DNAinfo was never financially successful. Ricketts, who has a net worth of $2 billion according to Forbes, floated the website with his own money since he founded it in 2009, and in March bought Gothamist for a sum reportedly in the “low seven figures,” leading to layoffs at both websites (I was laid off in January after working at Gothamist for eight months). Around the time of the acquisition, Jezebel reported that Gothamist had deleted five negative posts about Ricketts, causing some employees to worry about the website’s editorial independence. The rash of layoffs and the lack of transparency — “Nobody seems to know what’s going on,” one anonymous DNAinfo employee told Jezebel — encouraged workers at both websites to form a union. Fractenberg, who was part of the union organizing committee, said that one of the union’s main goals was maintaining both websites’ quality and independence. “We felt like we needed to have a voice in the decisions and we needed to make sure we could protect the quality of journalism that DNAinfo and Gothamist had been known for,” Fractenberg said.

Most of Ricketts’ former employees view the closure of the sites as a purely ideological move. In April, less than a month after the union was announced, DNAinfo’s chief operating officer Dan Swartz told the staff a union might be the “final straw” for Ricketts. “Through its lifespan, DNAinfo has been supported by a single investor, Joe Ricketts,” Swartz wrote in an email obtained by the New York Daily News. “Along the way, he has invested literally tens of millions of dollars of his own money…. With that in mind, I believe we need to be focusing right now on working together to find the path to profitability for DNAinfo. Think about that, and think about if bringing a union in would move us in the right direction or would distract us from what should be our shared focus.” In a September blog post titled “Why I’m Against Unions At Businesses I Create,” Ricketts said unions “promote a corrosive us-against-them dynamic that destroys the esprit de corps businesses need to succeed.”

Typically, newsrooms looking to unionize will start the process by signing union cards and informing management of their decision. Some, like the recently-announced Los Angeles Times union, lay out explicit demands from the beginning; others don't. If management chooses to voluntarily recognize the union, the negotiation process can begin. Otherwise, the union effort must be put to a vote overseen by the National Labor Relations Board, as was the case with the "DNAist union."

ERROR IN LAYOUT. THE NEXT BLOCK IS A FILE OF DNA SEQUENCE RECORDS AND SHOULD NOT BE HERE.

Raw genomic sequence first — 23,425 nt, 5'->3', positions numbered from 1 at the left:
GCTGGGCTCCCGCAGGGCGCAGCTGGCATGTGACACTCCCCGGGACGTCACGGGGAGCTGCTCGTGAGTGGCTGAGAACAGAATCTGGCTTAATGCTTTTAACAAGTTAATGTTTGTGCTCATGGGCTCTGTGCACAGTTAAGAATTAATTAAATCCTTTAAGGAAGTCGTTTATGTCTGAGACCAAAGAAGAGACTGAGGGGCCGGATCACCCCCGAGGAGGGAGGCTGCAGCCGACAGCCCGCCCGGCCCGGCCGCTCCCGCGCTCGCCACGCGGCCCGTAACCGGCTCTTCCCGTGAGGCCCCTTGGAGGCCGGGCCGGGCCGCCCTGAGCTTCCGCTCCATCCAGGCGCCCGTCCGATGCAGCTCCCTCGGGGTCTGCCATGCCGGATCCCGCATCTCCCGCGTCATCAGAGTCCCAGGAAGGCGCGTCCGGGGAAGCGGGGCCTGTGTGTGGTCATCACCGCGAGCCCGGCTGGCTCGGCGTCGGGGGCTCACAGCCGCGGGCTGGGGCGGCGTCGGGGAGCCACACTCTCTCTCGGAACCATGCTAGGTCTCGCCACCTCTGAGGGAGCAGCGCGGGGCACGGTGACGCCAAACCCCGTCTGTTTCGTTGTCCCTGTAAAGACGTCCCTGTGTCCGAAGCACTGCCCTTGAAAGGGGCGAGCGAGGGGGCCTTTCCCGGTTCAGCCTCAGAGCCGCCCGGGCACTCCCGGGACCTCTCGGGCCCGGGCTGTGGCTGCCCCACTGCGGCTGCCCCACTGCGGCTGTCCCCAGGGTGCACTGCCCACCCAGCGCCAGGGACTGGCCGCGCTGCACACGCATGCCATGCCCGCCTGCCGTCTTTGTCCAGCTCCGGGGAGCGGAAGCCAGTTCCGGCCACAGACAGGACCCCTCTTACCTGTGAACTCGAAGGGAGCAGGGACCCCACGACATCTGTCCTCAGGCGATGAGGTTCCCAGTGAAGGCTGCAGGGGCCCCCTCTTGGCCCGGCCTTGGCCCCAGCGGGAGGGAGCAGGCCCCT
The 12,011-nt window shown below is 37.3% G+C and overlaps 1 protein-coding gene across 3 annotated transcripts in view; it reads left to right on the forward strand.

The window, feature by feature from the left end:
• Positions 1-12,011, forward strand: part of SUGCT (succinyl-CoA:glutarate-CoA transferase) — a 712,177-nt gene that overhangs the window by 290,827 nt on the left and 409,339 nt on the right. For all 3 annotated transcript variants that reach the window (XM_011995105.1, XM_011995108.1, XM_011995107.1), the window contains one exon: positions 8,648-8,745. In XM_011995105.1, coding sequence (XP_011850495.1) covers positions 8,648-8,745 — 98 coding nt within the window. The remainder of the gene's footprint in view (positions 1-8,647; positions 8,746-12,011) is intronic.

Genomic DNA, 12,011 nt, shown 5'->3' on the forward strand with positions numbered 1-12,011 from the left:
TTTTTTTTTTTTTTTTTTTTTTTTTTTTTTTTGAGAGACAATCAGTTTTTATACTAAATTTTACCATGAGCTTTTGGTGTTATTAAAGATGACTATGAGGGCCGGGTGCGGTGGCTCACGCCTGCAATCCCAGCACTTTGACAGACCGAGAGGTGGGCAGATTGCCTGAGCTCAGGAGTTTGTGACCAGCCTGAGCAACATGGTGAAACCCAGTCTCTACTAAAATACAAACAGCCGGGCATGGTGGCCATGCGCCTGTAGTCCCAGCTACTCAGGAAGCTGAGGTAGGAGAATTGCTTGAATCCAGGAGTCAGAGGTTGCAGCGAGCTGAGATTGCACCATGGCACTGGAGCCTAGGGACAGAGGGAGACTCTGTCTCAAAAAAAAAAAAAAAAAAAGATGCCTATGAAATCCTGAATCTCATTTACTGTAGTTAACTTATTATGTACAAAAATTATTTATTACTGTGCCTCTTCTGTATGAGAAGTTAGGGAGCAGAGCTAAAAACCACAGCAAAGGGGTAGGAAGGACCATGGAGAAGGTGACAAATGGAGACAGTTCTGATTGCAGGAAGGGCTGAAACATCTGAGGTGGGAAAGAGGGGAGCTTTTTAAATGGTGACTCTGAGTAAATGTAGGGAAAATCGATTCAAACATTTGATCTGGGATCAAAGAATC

We didn’t get specific — far from it — with a dollar amount or an expectation for health insurance or any of that. It was purely just [about how] we want a seat at the table.
Emma Whitford

Whitford told The Outline that the nascent union never presented Ricketts with a list of demands, financial or otherwise. “From the jump, we were like, ���We’re saving the discussion of granular and specific demands for when we get to the bargaining table,” Whitford said. “We didn’t get specific — far from it — with a dollar amount or an expectation for health insurance or any of that. It was purely just [about how] we want a seat at the table.”

The now-former employees of Gothamist and DNAinfo are meeting with the company’s attorneys today, and the Writers Guild of America, East will be there to represent them. Had the company not shut down, “we could’ve been doing the same thing anyway,” Fractenberg said. Had Ricketts really been concerned about the money, Fractenberg added, he could have recognized the union and negotiated with them while simultaneously looking for a buyer for the sites. “They’re already having to pay lawyers to deal with us, and possibly paying a lot of money to deal with severance issues. They could have just done that while they were shopping it around [instead]. I think it’s another indication of how it was just [shut down] at the peak of anger.”

At a Monday afternoon rally in support of the “DNAist union,” Whitford said she hoped what happened to Gothamist and DNAinfo wouldn’t preclude other newsrooms from unionizing. “Don’t be afraid because of us,” she told the crowd of more than 100 supporters. “Do what we did.”